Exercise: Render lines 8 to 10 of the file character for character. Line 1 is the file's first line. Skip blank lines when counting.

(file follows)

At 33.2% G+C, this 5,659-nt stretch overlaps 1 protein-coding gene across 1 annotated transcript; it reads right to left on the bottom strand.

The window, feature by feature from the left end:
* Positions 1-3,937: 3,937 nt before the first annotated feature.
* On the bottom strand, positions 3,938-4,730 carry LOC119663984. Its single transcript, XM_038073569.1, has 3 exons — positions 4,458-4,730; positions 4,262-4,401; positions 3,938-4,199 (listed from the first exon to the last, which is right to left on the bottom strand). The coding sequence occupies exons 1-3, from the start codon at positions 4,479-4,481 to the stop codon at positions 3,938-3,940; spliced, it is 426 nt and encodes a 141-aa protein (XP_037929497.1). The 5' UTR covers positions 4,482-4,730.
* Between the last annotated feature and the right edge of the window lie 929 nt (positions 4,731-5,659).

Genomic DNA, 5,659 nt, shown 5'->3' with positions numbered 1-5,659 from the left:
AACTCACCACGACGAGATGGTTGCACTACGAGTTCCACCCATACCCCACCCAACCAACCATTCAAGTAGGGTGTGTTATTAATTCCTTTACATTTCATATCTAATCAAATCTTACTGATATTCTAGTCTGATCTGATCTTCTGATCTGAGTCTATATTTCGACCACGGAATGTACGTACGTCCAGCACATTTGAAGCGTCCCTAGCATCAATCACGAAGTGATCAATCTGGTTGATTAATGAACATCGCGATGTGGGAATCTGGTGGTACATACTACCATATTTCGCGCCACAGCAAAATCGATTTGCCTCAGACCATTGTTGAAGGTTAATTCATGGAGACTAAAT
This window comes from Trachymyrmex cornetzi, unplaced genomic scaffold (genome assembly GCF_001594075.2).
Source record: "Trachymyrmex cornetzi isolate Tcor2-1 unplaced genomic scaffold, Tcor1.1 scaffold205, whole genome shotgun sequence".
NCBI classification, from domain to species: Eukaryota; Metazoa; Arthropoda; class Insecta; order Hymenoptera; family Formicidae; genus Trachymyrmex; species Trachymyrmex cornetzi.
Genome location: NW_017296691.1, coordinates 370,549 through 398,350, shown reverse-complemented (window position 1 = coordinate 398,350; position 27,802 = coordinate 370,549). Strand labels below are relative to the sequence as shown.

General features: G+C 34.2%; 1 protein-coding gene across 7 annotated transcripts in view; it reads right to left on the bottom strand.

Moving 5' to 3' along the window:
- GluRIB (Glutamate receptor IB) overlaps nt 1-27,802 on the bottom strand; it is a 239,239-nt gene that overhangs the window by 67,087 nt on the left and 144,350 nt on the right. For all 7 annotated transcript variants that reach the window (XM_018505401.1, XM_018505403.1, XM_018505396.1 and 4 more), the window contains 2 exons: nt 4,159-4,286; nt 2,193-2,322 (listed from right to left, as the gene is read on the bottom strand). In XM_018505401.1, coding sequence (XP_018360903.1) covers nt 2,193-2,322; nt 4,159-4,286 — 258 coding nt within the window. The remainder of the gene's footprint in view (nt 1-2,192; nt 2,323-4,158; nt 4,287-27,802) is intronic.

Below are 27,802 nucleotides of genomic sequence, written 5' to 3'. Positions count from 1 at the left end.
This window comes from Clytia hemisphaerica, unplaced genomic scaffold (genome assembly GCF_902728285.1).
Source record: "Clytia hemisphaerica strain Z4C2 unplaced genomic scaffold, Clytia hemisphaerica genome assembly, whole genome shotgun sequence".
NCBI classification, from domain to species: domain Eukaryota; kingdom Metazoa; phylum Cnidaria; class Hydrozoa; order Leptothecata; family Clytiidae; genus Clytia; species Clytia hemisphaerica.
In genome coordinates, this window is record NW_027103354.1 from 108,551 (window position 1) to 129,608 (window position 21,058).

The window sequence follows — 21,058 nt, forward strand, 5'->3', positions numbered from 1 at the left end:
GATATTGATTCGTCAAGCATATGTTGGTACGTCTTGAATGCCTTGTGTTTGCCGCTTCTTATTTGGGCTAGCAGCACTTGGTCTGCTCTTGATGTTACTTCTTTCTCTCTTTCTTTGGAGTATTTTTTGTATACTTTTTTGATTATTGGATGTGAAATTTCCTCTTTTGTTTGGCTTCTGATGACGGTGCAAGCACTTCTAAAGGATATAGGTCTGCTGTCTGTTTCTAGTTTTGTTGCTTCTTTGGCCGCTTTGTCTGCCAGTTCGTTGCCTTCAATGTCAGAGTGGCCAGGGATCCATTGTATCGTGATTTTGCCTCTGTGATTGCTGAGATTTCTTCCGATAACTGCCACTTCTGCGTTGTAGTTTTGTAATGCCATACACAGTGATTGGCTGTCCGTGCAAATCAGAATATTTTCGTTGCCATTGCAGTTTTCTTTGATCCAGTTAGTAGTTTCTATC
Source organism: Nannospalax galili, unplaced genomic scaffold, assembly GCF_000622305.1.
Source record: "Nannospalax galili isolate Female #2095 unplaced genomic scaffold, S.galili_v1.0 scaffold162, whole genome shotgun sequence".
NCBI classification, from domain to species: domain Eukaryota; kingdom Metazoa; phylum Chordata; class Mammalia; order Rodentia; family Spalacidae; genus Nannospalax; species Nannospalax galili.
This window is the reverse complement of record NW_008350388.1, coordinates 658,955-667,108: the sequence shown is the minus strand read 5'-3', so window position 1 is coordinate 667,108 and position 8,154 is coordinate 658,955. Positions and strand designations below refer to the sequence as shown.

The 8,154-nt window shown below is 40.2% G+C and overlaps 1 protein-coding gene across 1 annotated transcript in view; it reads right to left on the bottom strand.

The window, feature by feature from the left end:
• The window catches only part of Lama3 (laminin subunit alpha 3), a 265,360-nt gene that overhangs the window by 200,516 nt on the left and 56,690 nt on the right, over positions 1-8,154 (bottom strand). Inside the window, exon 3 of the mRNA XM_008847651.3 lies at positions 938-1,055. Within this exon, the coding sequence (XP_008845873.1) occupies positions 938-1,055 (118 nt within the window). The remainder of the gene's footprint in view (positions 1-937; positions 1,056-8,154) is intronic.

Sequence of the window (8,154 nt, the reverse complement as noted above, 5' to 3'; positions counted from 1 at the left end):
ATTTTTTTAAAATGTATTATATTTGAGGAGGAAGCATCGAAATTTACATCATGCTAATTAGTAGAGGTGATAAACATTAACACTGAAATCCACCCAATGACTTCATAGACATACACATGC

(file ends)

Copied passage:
This window comes from Trachymyrmex cornetzi, unplaced genomic scaffold (genome assembly GCF_001594075.2).
Source record: "Trachymyrmex cornetzi isolate Tcor2-1 unplaced genomic scaffold, Tcor1.1 scaffold205, whole genome shotgun sequence".
NCBI classification, from domain to species: Eukaryota; Metazoa; Arthropoda; class Insecta; order Hymenoptera; family Formicidae; genus Trachymyrmex; species Trachymyrmex cornetzi.